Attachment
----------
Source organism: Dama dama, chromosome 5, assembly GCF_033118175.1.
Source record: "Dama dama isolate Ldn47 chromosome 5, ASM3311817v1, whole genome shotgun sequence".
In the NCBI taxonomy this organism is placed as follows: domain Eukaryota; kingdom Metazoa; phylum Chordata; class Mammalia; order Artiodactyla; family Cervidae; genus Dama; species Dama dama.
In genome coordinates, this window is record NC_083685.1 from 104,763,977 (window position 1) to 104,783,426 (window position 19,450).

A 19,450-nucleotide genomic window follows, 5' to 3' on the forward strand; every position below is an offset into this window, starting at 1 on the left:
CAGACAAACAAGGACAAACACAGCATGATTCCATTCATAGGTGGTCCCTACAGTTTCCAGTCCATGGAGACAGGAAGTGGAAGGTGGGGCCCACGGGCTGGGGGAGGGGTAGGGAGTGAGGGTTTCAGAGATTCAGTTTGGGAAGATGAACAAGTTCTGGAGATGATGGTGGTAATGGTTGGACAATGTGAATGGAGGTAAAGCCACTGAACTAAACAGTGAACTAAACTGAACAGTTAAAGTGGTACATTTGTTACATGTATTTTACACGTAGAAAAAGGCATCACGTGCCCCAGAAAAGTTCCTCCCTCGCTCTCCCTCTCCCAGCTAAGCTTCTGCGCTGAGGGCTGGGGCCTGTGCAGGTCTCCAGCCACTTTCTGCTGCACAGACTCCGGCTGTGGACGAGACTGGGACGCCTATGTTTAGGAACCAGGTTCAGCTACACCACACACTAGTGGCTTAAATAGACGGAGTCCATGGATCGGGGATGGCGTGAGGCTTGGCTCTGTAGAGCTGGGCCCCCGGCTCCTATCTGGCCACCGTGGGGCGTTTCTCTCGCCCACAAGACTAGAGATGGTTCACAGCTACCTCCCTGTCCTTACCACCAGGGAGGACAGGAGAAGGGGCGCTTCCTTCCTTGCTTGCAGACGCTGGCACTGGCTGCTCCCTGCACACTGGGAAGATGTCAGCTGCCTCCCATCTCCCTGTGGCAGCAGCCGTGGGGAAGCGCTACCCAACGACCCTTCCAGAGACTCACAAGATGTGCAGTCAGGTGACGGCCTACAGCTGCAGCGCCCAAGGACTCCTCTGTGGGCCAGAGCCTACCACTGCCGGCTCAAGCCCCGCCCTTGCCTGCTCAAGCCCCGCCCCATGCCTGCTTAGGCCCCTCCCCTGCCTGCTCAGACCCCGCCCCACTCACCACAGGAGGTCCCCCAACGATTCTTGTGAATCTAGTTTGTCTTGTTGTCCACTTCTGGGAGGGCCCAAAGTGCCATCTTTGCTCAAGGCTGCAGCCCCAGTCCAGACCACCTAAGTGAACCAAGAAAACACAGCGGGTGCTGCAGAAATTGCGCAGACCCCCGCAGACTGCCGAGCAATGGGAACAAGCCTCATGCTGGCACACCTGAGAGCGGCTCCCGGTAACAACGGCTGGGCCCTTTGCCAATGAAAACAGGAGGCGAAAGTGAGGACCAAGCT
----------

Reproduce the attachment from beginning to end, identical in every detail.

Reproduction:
Source organism: Dama dama, chromosome 5, assembly GCF_033118175.1.
Source record: "Dama dama isolate Ldn47 chromosome 5, ASM3311817v1, whole genome shotgun sequence".
In the NCBI taxonomy this organism is placed as follows: domain Eukaryota; kingdom Metazoa; phylum Chordata; class Mammalia; order Artiodactyla; family Cervidae; genus Dama; species Dama dama.
In genome coordinates, this window is record NC_083685.1 from 104,763,977 (window position 1) to 104,783,426 (window position 19,450).

A 19,450-nucleotide genomic window follows, 5' to 3' on the forward strand; every position below is an offset into this window, starting at 1 on the left:
CAGACAAACAAGGACAAACACAGCATGATTCCATTCATAGGTGGTCCCTACAGTTTCCAGTCCATGGAGACAGGAAGTGGAAGGTGGGGCCCACGGGCTGGGGGAGGGGTAGGGAGTGAGGGTTTCAGAGATTCAGTTTGGGAAGATGAACAAGTTCTGGAGATGATGGTGGTAATGGTTGGACAATGTGAATGGAGGTAAAGCCACTGAACTAAACAGTGAACTAAACTGAACAGTTAAAGTGGTACATTTGTTACATGTATTTTACACGTAGAAAAAGGCATCACGTGCCCCAGAAAAGTTCCTCCCTCGCTCTCCCTCTCCCAGCTAAGCTTCTGCGCTGAGGGCTGGGGCCTGTGCAGGTCTCCAGCCACTTTCTGCTGCACAGACTCCGGCTGTGGACGAGACTGGGACGCCTATGTTTAGGAACCAGGTTCAGCTACACCACACACTAGTGGCTTAAATAGACGGAGTCCATGGATCGGGGATGGCGTGAGGCTTGGCTCTGTAGAGCTGGGCCCCCGGCTCCTATCTGGCCACCGTGGGGCGTTTCTCTCGCCCACAAGACTAGAGATGGTTCACAGCTACCTCCCTGTCCTTACCACCAGGGAGGACAGGAGAAGGGGCGCTTCCTTCCTTGCTTGCAGACGCTGGCACTGGCTGCTCCCTGCACACTGGGAAGATGTCAGCTGCCTCCCATCTCCCTGTGGCAGCAGCCGTGGGGAAGCGCTACCCAACGACCCTTCCAGAGACTCACAAGATGTGCAGTCAGGTGACGGCCTACAGCTGCAGCGCCCAAGGACTCCTCTGTGGGCCAGAGCCTACCACTGCCGGCTCAAGCCCCGCCCTTGCCTGCTCAAGCCCCGCCCCATGCCTGCTTAGGCCCCTCCCCTGCCTGCTCAGACCCCGCCCCACTCACCACAGGAGGTCCCCCAACGATTCTTGTGAATCTAGTTTGTCTTGTTGTCCACTTCTGGGAGGGCCCAAAGTGCCATCTTTGCTCAAGGCTGCAGCCCCAGTCCAGACCACCTAAGTGAACCAAGAAAACACAGCGGGTGCTGCAGAAATTGCGCAGACCCCCGCAGACTGCCGAGCAATGGGAACAAGCCTCATGCTGGCACACCTGAGAGCGGCTCCCGGTAACAACGGCTGGGCCCTTTGCCAATGAAAACAGGAGGCGAAAGTGAGGACCAAGCT